Worth Thinking About Dept.
Executive Summary: Wireless provider FON’s recent successes provide an intriguing example for those interested in LUS’ still-unformed wi-fi network.
Recently BT (Britain’s dominant broadband provider) and Time-Warner cut deals with the Spanish wireless outfit FON. FON’s goal is to foster wi-fi bandwidth sharing among its membership, “foneros.” These recent deals are considered breakthroughs because they explicitly encourage users to share their bandwidth, something that network companies have previously forbidden.
The FON Idea:
Any foneros that freely shares their access can get on to any FON access point in the world for free. The company’s ground-up, user-built approach to building a hotspot network contrasts pretty dramatically with the top-down methods by major wireless and phone service providers who build, maintain and charge a healthy fee to access their hotspot network.
While the FON plan sounded impractical to some it gained a prestigous group of backers even before the major partnership announcements in Europe, Britian, and the US; investors include: Google, Skype, Index Ventures, and Sequoia Capital. The latest round of investment brought in major Japanese players and BT invested in the company as part of its deal.
The deals cut with network providers BT (#1 in Britain), Neuf (#2 in France) and Time-Warner (#2 cable internet provider in the US) provide instant credibility for FON’s idea. All those networks’ members (Time-Warner has 6.6 million users) are now “foneros” and wi-fi routers supplied by the company have been flashed with Fon’s software. Future broadband subscribers will be encouraged to buy FON routers and share their connections. In Britain, as a result of BT’s dominant position and high adoption rates, speculation holds that dense urban areas will be nearly completely covered by the FON/BT network.
How it Works:
The new FON member attaches the FON-enabled wi-fi access point to the wired network connection they’ve paid for. FON wi-fi access points are cheap (occasionally free) and are software-configured to provide a public channel and a private, seperately encrypted, channel. The owner of the access point uses the private channel for their own, interior, at-home wi-fi network. The public channel’s bandwidth is controlled by the owner; who limits the bandwidth that is shared with fellow foneros to a portion that doesn’t degrade his or her experience. (Note: there is an alternative make some money off your access if a non-fonero member decides to pay for access through your node.)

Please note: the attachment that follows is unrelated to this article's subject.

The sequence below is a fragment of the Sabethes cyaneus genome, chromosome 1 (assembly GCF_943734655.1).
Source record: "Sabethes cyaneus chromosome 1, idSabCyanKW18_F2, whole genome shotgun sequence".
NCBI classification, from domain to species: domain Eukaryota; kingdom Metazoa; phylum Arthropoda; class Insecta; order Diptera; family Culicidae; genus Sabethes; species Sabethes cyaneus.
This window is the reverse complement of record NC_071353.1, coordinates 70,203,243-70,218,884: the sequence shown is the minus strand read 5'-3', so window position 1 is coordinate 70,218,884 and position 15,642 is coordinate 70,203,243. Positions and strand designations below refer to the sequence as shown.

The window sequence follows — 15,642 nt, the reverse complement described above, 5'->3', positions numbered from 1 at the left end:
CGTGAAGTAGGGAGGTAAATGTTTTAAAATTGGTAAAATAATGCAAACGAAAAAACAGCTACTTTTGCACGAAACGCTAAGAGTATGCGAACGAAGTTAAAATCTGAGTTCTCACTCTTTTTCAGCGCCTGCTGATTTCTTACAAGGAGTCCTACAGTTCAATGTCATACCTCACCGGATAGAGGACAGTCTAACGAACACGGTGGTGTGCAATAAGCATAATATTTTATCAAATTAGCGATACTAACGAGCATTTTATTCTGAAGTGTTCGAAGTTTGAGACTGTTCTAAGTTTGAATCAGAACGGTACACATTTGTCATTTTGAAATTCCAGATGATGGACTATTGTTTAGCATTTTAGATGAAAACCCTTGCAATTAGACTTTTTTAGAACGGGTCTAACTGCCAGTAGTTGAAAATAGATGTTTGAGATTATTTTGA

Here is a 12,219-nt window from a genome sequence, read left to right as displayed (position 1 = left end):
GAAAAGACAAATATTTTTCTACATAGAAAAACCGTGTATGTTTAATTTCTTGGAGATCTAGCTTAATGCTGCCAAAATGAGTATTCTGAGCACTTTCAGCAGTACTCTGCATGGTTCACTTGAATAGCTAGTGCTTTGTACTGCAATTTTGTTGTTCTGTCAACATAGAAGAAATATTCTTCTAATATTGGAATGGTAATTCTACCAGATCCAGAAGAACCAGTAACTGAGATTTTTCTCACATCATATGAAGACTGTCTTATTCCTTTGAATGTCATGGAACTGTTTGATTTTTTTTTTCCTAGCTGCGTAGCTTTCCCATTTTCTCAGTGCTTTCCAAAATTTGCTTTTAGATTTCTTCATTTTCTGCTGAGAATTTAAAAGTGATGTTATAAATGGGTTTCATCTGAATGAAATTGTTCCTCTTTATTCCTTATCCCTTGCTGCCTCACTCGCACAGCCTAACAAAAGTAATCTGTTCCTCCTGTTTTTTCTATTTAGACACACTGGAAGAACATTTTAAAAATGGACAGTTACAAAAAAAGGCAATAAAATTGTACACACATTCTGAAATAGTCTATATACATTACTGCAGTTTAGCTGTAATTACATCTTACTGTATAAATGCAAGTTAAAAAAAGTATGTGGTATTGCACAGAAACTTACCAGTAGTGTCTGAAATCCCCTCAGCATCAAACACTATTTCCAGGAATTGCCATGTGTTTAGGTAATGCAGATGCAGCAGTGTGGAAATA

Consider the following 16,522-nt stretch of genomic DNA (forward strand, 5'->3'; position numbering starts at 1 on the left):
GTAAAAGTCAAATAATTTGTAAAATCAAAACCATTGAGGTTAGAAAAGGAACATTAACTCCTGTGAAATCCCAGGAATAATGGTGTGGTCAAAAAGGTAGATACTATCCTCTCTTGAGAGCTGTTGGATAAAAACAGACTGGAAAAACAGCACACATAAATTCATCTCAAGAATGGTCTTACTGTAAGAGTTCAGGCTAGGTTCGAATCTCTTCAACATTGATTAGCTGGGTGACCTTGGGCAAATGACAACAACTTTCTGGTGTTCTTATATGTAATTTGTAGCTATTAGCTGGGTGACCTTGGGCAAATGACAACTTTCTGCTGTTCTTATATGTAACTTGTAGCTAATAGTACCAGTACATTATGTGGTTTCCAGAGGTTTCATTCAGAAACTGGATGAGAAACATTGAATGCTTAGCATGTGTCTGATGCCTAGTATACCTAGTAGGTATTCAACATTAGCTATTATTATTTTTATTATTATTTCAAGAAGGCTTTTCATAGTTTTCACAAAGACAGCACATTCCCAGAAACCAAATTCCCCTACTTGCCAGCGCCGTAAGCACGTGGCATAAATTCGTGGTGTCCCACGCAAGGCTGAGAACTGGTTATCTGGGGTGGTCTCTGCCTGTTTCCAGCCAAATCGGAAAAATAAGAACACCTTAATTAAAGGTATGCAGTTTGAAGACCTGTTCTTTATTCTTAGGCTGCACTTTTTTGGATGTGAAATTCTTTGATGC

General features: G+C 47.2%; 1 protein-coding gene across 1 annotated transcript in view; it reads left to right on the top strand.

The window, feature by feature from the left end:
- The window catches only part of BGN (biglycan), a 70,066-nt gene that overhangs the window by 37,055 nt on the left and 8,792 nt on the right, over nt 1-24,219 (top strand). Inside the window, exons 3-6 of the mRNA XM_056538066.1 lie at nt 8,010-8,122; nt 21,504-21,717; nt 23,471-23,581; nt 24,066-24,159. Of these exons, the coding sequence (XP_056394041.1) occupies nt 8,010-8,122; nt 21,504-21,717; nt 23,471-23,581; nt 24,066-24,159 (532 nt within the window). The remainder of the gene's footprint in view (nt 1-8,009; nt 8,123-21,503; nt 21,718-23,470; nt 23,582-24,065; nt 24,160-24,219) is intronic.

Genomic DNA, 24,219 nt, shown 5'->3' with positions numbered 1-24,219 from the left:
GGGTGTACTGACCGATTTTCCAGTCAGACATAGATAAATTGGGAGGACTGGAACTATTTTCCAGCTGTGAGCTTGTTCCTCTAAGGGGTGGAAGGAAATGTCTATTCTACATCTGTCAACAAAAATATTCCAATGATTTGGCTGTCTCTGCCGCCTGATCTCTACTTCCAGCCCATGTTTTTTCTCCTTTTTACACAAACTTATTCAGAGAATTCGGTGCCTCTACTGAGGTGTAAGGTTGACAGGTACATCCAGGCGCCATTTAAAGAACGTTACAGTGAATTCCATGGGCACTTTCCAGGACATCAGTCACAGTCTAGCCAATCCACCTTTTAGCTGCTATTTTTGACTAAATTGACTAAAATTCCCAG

The users get free wi-fi access across the world in exchange for giving up a little bandwidth that they feel they don’t need. FON makes deals with the big providers. The big network providers get instant, user paid-for and user-maintained wi-fi networks to brag on and sell to consumers.
There are advantages besides the obvious laptop uses you see at any coffee house in the city. Having a widely-available wi-fi network means that users of wi-fi enabled phones and devices (think certain PDAs, Nokia phones, and the iPhone) could effectively make phone calls for free from FON hotspots in addition to surfing the web, using email, and working other data-based interactions over the net. There would be no additional connection cost over what they’d already paid for their home network for the connections made away from home.
Whoa! But there ARE problems:
But eager investors and growing user-base based on huge, established ISPs does not mean that all is rosy in Fonero Land. FON is faced with a perverse inverted reflection of the problems of wi-fi based muni broadband efforts.
I’ve discussed the problems of muni wi-fi at some length on these pages. Some of it boils down to the fact that mesh-based muni networks find it hard to provide adequate backhaul unless they have a dense fiber network to hang it off. (We’ve got that one licked here in Lafayette.) But the second part of the problem is that the constraints placed on wi-fi restrict it to low power and its spectrum allocation is such that wi-fi signals find it hard to penetrate dense vegetation and, especially, houses. Most people compute indoors. A public wi-fi network that has a hard time reliably getting inside homes and that makes for a very hard sell as a primary network. (LUS has tentatively solved this by selling fiber as the primary interior connection and making city-wide wi-fi an appropriately cheap add-on that will not be sold as suitable for in-home use.)
If muni wi-fi’s acess-point-on-a-street-pole can’t get in to homes, by the same token FON’s bottom-up in-home network is going to find it hard to get out to the public areas of the neighborhood.
What’s needed is a wireless system with the strengths of both and the weaknesses of neither…
You see it coming, right?
LUS should either partner up with FON or do something similar themselves. (FON’s software is not unique; other, open source software could emulate the basic capacities of the FON wi-fi router.)